I’d like to point out that these two are not necessarily related. There are doubtless a great many sane talking puppets in the world, living successful and happy lives as doctors, lawyers, and computer engineers. I have the utmost respect for those puppets. Also, I should point out that a great many of insane puppets cannot talk. So one should never, under any circumstances, assume a puppet is insane merely because it can talk.
So. To be absolutely clear, lets explain this. We are talking about MY insanity, and how it relates to talking puppets of any gender, ethnicity, or psychological state. As long, of course, as those puppets are Muppets.
Did you know that the word ‘Muppet’ is supposed to be a combination of the words ‘Marionette’ and ‘Puppet?’ Seems like the marionettes got ripped off on that publicity stunt. I mean, without the marionette part of the thing, Kermit wouldn’t be able to ride bikes or dance or anything except talk. Miss Piggy wouldn’t even be able to do her karate chops. Muppets just wouldn’t be the same without the marionettes. Then again, ‘Marionuppets’ sounds pretty ridiculous, so I guess I’ll just have to live with the injustice of the thing.
Anyway. These dancing and singing collections of felt have been convincing people I was insane since…
I’m sure they must have thought I was sane at SOME point in my life. Before Muppets.
I recall sitting on the recess ground at age 12, enthusiastically describing the comedic genius of The Great Muppet Caper to a rather distracted recess monitor. I seem to recall her answer was something like, “That’s nice, dear.” To be fair, back then ALL kids were crazy, so I don’t think anyone really noticed. In junior high, when I started trying to get other kids to watch Muppets because of how ‘awesome’ they were, I think some people started to get uneasy. And in high school, when I started discussing the merits and history of the Muppets, teachers started eying me oddly.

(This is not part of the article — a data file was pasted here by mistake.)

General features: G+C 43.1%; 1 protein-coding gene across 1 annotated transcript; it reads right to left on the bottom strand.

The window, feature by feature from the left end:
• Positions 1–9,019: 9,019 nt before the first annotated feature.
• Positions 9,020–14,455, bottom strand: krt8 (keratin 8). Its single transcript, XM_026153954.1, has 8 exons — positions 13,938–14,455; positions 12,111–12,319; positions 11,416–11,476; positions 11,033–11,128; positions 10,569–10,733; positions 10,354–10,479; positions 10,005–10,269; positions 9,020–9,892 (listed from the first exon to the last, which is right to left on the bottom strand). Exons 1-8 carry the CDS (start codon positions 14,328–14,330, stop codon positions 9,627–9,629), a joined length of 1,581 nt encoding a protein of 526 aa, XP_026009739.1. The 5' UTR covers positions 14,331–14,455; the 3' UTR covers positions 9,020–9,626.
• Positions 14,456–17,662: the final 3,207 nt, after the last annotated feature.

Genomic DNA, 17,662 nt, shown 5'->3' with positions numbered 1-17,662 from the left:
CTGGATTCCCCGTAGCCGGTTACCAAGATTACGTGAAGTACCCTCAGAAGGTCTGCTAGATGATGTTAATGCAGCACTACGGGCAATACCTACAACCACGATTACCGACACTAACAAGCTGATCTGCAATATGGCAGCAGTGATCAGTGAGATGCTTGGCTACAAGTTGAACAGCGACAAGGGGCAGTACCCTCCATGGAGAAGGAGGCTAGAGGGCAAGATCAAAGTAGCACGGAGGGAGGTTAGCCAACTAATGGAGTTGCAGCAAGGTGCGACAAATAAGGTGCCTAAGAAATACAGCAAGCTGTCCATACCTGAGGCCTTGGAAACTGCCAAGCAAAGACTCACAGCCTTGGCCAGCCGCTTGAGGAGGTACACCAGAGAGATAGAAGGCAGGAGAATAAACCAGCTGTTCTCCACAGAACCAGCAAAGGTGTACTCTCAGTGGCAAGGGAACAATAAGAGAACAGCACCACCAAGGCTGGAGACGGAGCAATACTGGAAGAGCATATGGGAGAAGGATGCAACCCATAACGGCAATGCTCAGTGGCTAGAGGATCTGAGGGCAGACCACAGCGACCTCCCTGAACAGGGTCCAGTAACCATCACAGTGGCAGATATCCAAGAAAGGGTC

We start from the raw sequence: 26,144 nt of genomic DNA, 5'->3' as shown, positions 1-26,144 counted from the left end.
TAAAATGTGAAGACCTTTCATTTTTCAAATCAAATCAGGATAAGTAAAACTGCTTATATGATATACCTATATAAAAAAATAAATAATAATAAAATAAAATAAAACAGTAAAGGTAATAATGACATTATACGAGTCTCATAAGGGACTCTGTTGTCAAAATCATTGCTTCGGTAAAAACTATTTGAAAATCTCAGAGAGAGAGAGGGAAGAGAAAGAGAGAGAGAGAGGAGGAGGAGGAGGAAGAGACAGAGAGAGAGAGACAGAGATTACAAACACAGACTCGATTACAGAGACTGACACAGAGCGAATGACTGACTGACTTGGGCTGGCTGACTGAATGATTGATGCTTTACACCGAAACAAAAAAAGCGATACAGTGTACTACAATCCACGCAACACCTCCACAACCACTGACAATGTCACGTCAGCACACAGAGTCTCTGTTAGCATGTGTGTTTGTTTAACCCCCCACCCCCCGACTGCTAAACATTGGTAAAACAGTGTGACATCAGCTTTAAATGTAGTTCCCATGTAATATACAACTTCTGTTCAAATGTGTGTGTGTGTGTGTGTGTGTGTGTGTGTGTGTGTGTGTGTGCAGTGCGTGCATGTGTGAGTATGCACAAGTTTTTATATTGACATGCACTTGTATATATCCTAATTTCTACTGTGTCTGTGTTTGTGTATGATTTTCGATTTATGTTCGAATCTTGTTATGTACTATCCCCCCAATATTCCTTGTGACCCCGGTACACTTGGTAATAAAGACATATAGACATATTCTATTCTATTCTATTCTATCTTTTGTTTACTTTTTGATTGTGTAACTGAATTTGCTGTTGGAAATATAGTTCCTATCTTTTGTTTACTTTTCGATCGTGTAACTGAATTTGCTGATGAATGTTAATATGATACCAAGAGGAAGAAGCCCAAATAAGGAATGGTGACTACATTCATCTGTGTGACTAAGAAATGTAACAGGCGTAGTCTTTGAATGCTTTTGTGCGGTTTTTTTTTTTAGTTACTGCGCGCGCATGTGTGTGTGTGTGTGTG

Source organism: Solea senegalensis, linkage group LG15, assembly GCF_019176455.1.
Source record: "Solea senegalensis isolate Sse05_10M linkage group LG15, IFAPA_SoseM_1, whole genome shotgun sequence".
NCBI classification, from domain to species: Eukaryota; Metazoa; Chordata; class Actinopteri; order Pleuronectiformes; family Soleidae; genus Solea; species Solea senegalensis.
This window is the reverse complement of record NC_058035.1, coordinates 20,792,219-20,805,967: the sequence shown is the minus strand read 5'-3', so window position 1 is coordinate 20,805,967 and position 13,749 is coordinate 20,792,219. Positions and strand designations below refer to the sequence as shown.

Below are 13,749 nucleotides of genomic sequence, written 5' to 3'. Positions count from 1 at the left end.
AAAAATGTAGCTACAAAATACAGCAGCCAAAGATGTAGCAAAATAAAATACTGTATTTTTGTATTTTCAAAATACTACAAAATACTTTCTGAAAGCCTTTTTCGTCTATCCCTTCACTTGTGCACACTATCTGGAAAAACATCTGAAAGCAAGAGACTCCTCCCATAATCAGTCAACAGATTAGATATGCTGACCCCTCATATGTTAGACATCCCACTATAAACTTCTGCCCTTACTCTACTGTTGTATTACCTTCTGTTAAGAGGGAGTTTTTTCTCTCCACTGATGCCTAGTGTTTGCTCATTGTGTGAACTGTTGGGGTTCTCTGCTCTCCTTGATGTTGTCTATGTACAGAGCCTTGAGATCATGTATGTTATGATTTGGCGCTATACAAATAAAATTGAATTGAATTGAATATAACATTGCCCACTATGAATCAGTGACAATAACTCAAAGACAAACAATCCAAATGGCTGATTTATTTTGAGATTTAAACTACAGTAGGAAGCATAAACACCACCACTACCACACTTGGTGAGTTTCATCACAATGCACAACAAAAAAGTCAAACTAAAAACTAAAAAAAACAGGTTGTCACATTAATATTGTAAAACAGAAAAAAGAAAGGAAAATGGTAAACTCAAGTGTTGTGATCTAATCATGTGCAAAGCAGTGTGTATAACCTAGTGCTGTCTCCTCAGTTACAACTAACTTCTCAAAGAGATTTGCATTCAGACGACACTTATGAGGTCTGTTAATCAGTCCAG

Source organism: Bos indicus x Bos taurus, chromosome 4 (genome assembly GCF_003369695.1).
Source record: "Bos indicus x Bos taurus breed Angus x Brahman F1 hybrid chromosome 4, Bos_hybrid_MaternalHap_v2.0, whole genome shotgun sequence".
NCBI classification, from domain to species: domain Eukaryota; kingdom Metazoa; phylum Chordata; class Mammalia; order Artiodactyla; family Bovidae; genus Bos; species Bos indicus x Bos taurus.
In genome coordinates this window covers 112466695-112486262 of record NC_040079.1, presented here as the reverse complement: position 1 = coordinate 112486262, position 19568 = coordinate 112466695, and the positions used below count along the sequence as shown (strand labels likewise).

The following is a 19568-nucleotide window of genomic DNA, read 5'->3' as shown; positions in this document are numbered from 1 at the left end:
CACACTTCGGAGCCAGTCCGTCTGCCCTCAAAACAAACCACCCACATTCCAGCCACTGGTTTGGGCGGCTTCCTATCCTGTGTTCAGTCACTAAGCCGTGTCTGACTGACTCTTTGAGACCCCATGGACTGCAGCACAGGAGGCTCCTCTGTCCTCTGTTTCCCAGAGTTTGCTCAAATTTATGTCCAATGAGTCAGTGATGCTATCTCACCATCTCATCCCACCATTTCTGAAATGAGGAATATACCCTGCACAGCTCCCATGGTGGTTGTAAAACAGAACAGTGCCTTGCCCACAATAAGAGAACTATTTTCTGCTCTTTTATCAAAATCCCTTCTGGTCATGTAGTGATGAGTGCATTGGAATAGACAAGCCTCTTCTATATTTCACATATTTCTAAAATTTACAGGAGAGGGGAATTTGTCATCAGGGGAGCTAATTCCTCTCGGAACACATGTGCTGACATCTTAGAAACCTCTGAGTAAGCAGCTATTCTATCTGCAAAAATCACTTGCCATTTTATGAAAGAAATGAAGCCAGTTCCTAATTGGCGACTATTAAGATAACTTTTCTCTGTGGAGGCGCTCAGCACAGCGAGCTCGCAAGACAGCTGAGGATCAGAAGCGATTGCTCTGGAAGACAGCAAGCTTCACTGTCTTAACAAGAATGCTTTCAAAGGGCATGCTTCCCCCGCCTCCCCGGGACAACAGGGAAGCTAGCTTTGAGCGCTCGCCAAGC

Then came college. And YouTube.
YouTube blew the world of Muppets open for me. I could instantly access all my favorite songs, gags, and karate chops from the Muppet Show. FIVE SEASONS of them. After that, there was simply no going back. If I was sitting with others, “studying” on my computer, and suddenly started giggling, one of them would inevitably sigh and say to me, “Are you on YouTube AGAIN?”
I wish I could say I’ve learned to control this, but unfortunately that’s not the case. Just last week some lady at work asked me why I was laughing. (For some reason it disquiets people when you spontaneously break into laughter.) There’s really not a sophisticated way to say, “I’m laughing because of a kid’s show full of singing felt animals.” The lady stared at me for a moment, and then walked away laughing. Y’know, the sort of breathless, high-pitched laugh you give because there’s really nothing else to do.
It could have been worse. Last week someone asked why I was laughing, and they came away thinking I was some sort of morbid sicko. Am I the only person who finds Worf’s kamikaze attack on the Borg cube hilarious? (This has nothing to do with Muppets, just with insanity. People who know me don’t bother asking why I’m laughing).